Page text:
Erratum

I guess quests aren't retroactive (I'm sure that'd be hell to program), but this is just to get the quest for writing a blog entry.  Since I'd written one a while back, I don't consider this cheesing the system.

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A Reawakening

As an individual whose gaming career began with exposure to some of the greatest games of all time, (Street Fighter II, Sonic II, and Final Fantasy were the first three titles I ever played), the last dozen years or so have been disappointment after disappointment.  Sure, there have been some awesome releases; but as genres get more and more narrowly defined, and honed, games start to look more and more like one another, and even the good ones just do "it" better.  I was so hungry for something new that I started playing games in genres I didn't even like, and random stuff I'd find on discount racks, (No One Can Stop Mr. Domino, etc.).  Eventually, I gave in, turning into that Halo-playing, Guitar Hero-evangelizing kid who'll lay down $60 for the next iteration of whatever.

Fast-forward to this year, and, just like any good Giant-Bomber, I watched the Endurance Run with baited breath.  Like many, I picked up the title after about a week of watching Jeff and Vinny make their way through the first dungeon.  I wasn't expecting a whole lot, telling myself it was probably just a solid JRPG with above-average voice-acting, and a nice hook.  Indeed, even after sinking about 10 hours into it, that's all it was shaping up to be; yet, this would eventually be the title that would rekindle my love affair with gaming as a medium.  So, what changed?  Any devoted follower of the Endurance Run can probably already guess, but this was the first time in over a decade that I felt myself emotionally invested to a game's cast.  What so many games try so desperately to achieve with high-profile voice-actors, 'cinematic' cutscenes, and 'immersive' graphics, this last-generation JRPG brought to you by the publisher that brought you Amazing Tater has outshone them all.  As someone who only recently graduated high school, it was amazing to see just how spot-on they were, choosing to opt-out of the conventional androgynous protagonist, and buxom damsel-in-distress for a homosexual street tough, and a detective rubbing up against the harsh societal prejudices that still force gender-specific occupational choices.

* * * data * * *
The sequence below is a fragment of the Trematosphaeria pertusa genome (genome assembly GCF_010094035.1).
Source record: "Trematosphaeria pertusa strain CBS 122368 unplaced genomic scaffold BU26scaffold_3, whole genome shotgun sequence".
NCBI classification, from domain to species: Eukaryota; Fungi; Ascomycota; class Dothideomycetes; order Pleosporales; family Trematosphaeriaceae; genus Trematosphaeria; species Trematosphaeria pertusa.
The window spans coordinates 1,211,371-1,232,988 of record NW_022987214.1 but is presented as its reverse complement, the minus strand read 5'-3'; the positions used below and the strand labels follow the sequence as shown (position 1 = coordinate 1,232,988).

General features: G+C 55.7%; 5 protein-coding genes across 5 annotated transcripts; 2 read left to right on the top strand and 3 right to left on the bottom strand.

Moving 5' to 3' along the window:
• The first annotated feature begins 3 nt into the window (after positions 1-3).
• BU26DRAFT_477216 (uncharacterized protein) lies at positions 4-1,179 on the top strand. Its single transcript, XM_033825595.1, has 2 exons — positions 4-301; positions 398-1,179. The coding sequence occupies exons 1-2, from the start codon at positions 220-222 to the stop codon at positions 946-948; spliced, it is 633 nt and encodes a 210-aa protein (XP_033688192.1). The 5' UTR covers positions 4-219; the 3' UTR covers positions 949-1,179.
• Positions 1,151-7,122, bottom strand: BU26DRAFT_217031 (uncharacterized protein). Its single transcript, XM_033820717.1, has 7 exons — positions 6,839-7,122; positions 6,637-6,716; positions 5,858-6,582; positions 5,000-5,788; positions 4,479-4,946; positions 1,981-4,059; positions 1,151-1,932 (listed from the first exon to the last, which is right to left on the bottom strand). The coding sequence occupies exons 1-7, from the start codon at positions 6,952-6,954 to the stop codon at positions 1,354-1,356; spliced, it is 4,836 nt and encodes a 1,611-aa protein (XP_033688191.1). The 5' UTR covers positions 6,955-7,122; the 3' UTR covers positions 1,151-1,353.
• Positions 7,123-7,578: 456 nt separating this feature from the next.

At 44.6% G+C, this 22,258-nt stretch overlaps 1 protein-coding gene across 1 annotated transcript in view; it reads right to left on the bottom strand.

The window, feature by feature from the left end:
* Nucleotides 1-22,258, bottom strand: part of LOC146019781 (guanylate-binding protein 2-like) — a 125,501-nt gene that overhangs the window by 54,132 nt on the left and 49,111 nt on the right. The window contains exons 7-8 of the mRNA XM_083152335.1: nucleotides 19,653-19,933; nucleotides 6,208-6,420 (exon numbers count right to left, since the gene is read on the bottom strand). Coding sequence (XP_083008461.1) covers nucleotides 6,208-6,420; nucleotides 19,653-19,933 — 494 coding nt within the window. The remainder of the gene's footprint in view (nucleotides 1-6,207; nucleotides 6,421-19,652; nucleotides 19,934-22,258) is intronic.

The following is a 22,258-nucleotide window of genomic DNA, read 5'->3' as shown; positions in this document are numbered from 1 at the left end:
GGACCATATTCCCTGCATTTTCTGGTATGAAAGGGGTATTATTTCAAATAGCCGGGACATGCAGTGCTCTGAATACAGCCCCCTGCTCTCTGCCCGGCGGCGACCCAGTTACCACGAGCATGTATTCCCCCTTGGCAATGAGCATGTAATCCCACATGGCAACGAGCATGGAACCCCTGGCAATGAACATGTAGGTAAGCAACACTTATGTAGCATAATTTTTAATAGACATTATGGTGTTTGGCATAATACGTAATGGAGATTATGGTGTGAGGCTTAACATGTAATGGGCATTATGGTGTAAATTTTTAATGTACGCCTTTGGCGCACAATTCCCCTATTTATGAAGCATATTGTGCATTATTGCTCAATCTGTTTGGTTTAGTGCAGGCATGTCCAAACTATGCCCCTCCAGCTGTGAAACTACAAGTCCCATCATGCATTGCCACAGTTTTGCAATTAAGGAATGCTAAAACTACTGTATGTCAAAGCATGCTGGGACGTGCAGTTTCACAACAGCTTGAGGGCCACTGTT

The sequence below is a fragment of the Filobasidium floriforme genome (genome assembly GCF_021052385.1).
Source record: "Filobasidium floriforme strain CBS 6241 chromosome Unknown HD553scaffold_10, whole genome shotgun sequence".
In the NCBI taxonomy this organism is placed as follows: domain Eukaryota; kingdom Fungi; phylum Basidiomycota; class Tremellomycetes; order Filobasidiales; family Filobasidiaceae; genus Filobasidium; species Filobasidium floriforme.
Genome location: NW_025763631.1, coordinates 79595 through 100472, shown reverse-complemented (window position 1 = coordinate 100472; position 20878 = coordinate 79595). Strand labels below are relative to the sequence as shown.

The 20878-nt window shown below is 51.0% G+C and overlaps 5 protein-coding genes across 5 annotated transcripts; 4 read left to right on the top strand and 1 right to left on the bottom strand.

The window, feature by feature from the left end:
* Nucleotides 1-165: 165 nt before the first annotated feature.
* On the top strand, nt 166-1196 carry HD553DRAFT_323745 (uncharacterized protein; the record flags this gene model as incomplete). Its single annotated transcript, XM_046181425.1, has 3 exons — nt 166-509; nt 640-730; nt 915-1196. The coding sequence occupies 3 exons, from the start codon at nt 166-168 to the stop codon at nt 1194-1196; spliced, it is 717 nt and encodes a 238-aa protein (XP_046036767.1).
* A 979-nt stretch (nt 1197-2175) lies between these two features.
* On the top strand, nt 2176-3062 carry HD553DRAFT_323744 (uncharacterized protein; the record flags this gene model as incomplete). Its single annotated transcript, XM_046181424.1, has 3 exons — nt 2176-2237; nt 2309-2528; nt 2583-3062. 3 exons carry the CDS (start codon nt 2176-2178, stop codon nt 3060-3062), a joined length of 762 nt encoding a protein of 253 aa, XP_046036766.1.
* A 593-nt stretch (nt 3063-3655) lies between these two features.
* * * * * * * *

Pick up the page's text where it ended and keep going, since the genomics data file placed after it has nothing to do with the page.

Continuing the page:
Still, personality isn't always enough.  What SMT: Persona 4 does brilliantly is force you to care.  While offering only a seemingly superficial incentive for fraternizing with the multitude of other players caught up in the midst of this drama, it's enough for you to give every plot-line a chance to evolve and develop organically until you actually find yourself wanting to hear more regardless of what the gameplay benefits are.  As weirdly sad as this sounds, you develop relationships with these characters that are almost akin to real friendships, (see Vinny bummed out that Nanako got thrown into the TV). 

But, as much as it may seem, this is not so much a love letter to Persona 4 as it is a plea to would-be game designers and developers.  Make me care.  Give me a reason to identify with your character, don't just tell a compelling story.  Don't make my harmatia a weakness, make it my strength.  Do whatever it takes to make me powerful, but helpless, even if that includes killing the protagonist off mid-game if that's what it takes.  Sacrifice high production values to spring for a better writer, and most importantly, don't be afraid to have imperfect personalities, people that don't fit stereotypes that people find pleasing, or 'normal.'  It adds a depth that is the reason why some of us play games.

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